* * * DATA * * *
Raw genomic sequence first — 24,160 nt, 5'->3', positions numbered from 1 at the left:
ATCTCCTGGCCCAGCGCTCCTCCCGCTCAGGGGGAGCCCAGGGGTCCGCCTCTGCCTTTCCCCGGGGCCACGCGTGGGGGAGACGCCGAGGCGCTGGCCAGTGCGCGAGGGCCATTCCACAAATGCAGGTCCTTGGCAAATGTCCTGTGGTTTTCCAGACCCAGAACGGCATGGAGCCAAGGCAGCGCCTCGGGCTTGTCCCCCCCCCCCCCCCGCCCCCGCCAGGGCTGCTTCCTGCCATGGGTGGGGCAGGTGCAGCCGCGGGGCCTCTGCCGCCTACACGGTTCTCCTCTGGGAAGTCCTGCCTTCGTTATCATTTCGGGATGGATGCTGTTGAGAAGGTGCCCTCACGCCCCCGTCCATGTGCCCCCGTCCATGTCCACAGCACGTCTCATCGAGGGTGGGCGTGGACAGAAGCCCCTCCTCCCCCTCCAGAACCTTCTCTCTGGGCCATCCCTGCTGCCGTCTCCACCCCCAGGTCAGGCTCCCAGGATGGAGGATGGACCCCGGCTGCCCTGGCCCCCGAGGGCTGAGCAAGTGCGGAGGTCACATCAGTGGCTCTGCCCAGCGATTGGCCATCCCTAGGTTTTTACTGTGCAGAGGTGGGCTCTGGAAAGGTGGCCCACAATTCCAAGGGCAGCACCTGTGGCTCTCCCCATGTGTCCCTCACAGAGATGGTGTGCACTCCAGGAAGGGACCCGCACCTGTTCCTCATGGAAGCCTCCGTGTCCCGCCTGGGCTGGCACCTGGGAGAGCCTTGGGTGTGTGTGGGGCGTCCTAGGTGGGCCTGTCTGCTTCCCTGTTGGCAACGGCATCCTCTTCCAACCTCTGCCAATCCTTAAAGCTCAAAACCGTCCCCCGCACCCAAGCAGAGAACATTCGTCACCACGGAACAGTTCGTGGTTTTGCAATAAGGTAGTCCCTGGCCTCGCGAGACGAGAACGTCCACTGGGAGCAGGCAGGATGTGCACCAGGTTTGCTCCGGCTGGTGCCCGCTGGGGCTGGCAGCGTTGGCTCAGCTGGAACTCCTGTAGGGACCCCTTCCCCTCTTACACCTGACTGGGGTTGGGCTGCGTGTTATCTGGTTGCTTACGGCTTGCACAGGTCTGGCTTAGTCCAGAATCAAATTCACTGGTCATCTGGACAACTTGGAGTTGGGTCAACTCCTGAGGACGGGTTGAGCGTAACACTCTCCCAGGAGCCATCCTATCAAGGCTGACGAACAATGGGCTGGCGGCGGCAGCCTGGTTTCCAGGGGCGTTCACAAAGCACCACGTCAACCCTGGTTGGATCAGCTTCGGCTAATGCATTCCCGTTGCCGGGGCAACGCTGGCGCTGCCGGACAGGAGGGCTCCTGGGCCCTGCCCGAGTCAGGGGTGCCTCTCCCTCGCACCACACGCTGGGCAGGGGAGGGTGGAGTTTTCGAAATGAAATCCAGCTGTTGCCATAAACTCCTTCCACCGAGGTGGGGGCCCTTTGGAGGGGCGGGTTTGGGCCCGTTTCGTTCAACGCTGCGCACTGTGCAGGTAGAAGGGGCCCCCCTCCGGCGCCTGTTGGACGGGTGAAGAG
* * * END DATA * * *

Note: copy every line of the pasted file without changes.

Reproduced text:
Raw genomic sequence first — 24,160 nt, 5'->3', positions numbered from 1 at the left:
ATCTCCTGGCCCAGCGCTCCTCCCGCTCAGGGGGAGCCCAGGGGTCCGCCTCTGCCTTTCCCCGGGGCCACGCGTGGGGGAGACGCCGAGGCGCTGGCCAGTGCGCGAGGGCCATTCCACAAATGCAGGTCCTTGGCAAATGTCCTGTGGTTTTCCAGACCCAGAACGGCATGGAGCCAAGGCAGCGCCTCGGGCTTGTCCCCCCCCCCCCCCCGCCCCCGCCAGGGCTGCTTCCTGCCATGGGTGGGGCAGGTGCAGCCGCGGGGCCTCTGCCGCCTACACGGTTCTCCTCTGGGAAGTCCTGCCTTCGTTATCATTTCGGGATGGATGCTGTTGAGAAGGTGCCCTCACGCCCCCGTCCATGTGCCCCCGTCCATGTCCACAGCACGTCTCATCGAGGGTGGGCGTGGACAGAAGCCCCTCCTCCCCCTCCAGAACCTTCTCTCTGGGCCATCCCTGCTGCCGTCTCCACCCCCAGGTCAGGCTCCCAGGATGGAGGATGGACCCCGGCTGCCCTGGCCCCCGAGGGCTGAGCAAGTGCGGAGGTCACATCAGTGGCTCTGCCCAGCGATTGGCCATCCCTAGGTTTTTACTGTGCAGAGGTGGGCTCTGGAAAGGTGGCCCACAATTCCAAGGGCAGCACCTGTGGCTCTCCCCATGTGTCCCTCACAGAGATGGTGTGCACTCCAGGAAGGGACCCGCACCTGTTCCTCATGGAAGCCTCCGTGTCCCGCCTGGGCTGGCACCTGGGAGAGCCTTGGGTGTGTGTGGGGCGTCCTAGGTGGGCCTGTCTGCTTCCCTGTTGGCAACGGCATCCTCTTCCAACCTCTGCCAATCCTTAAAGCTCAAAACCGTCCCCCGCACCCAAGCAGAGAACATTCGTCACCACGGAACAGTTCGTGGTTTTGCAATAAGGTAGTCCCTGGCCTCGCGAGACGAGAACGTCCACTGGGAGCAGGCAGGATGTGCACCAGGTTTGCTCCGGCTGGTGCCCGCTGGGGCTGGCAGCGTTGGCTCAGCTGGAACTCCTGTAGGGACCCCTTCCCCTCTTACACCTGACTGGGGTTGGGCTGCGTGTTATCTGGTTGCTTACGGCTTGCACAGGTCTGGCTTAGTCCAGAATCAAATTCACTGGTCATCTGGACAACTTGGAGTTGGGTCAACTCCTGAGGACGGGTTGAGCGTAACACTCTCCCAGGAGCCATCCTATCAAGGCTGACGAACAATGGGCTGGCGGCGGCAGCCTGGTTTCCAGGGGCGTTCACAAAGCACCACGTCAACCCTGGTTGGATCAGCTTCGGCTAATGCATTCCCGTTGCCGGGGCAACGCTGGCGCTGCCGGACAGGAGGGCTCCTGGGCCCTGCCCGAGTCAGGGGTGCCTCTCCCTCGCACCACACGCTGGGCAGGGGAGGGTGGAGTTTTCGAAATGAAATCCAGCTGTTGCCATAAACTCCTTCCACCGAGGTGGGGGCCCTTTGGAGGGGCGGGTTTGGGCCCGTTTCGTTCAACGCTGCGCACTGTGCAGGTAGAAGGGGCCCCCCTCCGGCGCCTGTTGGACGGGTGAAGAG